Another educator, when I asked her to tell me a story about water, told me a story she has witnessed through her work in the community: A woman has her period, and she needs water to wash, but her husband wants to take a shower and get his clothes washed. The Lake is far away, and she can only bring one bucket. By the time she uses water to wash herself and the clothes, there is not enough for his shower. “So he beats her,” she said, unflinching. The link between female hygiene and water is something I had not fully considered before my work with Maji Safi Group.
I interviewed a water carrier who was 21 years old, one year older than I am, and who worked 11 hours every day, from 6:30 a.m. to 5:30 p.m., biking with water. Each biker carriers five drums of water, 20 liters each, for a total of 100 liters. Such a load weighs 100 kg, or in total 220 pounds. Let that sink in. All day long, biking long distances with 220 pounds of water. The intense physical demands for this job are the reason why there are no female water carriers. I found this interesting, because in the home, it is traditionally exclusively a woman’s job to fetch water. However, the monetized equivalent of this work is only available to men.
I interviewed a man who was a fisherman for many years. He only became a fisherman to earn money for his education and achieve his dream of finishing high school and then coming back to help his community. He and his older brother were divers on Lake Victoria. They would dive down and use nets to catch tilapia. When he was 19 and his brother was 22, his brother drowned. They both dove down together. He came back up to the surface, but his brother did not. He described it to me like this: “The loss destroyed everything.” After his brother died, he stopped fishing. Now, he is a community educator for Maji Safi Group.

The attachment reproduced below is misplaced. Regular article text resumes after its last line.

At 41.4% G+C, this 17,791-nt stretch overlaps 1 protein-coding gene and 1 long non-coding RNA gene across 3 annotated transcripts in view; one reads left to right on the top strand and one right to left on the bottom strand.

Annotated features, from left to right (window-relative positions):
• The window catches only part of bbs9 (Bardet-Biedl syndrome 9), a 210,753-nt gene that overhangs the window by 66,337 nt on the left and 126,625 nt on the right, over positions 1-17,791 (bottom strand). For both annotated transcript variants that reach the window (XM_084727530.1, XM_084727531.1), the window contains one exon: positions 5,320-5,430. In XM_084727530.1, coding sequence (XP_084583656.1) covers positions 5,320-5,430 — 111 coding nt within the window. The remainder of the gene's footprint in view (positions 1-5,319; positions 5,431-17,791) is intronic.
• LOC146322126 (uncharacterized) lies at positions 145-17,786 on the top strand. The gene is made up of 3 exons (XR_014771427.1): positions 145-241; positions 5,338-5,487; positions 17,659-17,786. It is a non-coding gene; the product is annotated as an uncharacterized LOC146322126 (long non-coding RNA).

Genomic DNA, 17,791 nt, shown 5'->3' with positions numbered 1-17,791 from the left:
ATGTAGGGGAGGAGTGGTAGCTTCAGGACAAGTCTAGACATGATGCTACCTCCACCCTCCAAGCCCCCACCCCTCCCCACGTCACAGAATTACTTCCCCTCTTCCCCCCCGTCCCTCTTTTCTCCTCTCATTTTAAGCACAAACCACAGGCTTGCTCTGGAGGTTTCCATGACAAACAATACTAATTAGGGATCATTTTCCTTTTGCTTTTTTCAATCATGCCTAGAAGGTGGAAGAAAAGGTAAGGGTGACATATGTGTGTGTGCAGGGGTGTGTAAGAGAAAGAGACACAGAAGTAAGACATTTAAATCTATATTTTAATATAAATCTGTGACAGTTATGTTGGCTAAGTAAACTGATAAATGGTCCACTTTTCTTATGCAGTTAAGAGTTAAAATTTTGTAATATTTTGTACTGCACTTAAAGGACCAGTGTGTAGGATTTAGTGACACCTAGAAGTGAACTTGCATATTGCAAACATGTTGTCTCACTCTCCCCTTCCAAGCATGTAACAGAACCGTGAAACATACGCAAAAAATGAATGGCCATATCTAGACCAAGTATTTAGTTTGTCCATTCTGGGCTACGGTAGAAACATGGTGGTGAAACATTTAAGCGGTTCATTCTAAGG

Some of my favorite interviews were with women who lived in the rural communities surrounding Shirati. Many of them walked into Kenya every day to get their water. The idea of having to cross a border into another country to get water was especially powerful to me. One woman walked about nine miles to get her water. Another, during times of drought when the nearby ponds were dried up, spent 12 hours per day getting water. Two hours to walk there, two hours to dig down until she hit groundwater to collect, and two hours to walk back. Twice a day. “When it’s dry, that’s all you do,” she said. “The whole day is just water.”
We also talked about what it is like to have your period during these times. You use just a little bit of water to wash yourself, so you do not smell, and you dump your clothes, she told me. “Do you still have to go and fetch the water?” I (somewhat stupidly) asked.
“There is no one else who will go,” she said.
Sometimes, these stories were hard to hear, but I think they are so important. In the United States, particularly on the East Coast where I have lived my entire life, water is a cheap and abundant resource. It is not something most people think about often. In Tanzania, it is something many people need to think about every single day and spend hours acquiring. It is difficult to imagine something so far outside of our own experiences, and this is why story sharing is critical.
During my time in Shirati, I was continuously amazed by the work that Maji Safi Group does – by the wide range of programs they run within the community to reach huge numbers of people, by the creativity of the programs, and by the commitment and passion of everyone working there. I had a lot of fun working with MSG, and it was an experience I will not soon forget.
I am so grateful to Maji Safi Group for supporting me throughout my project and connecting me to the community members. The work that they do every day is nothing short of inspiring. So, ASANTE SANA to Maji Safi Group! Ningependa kurudi tena.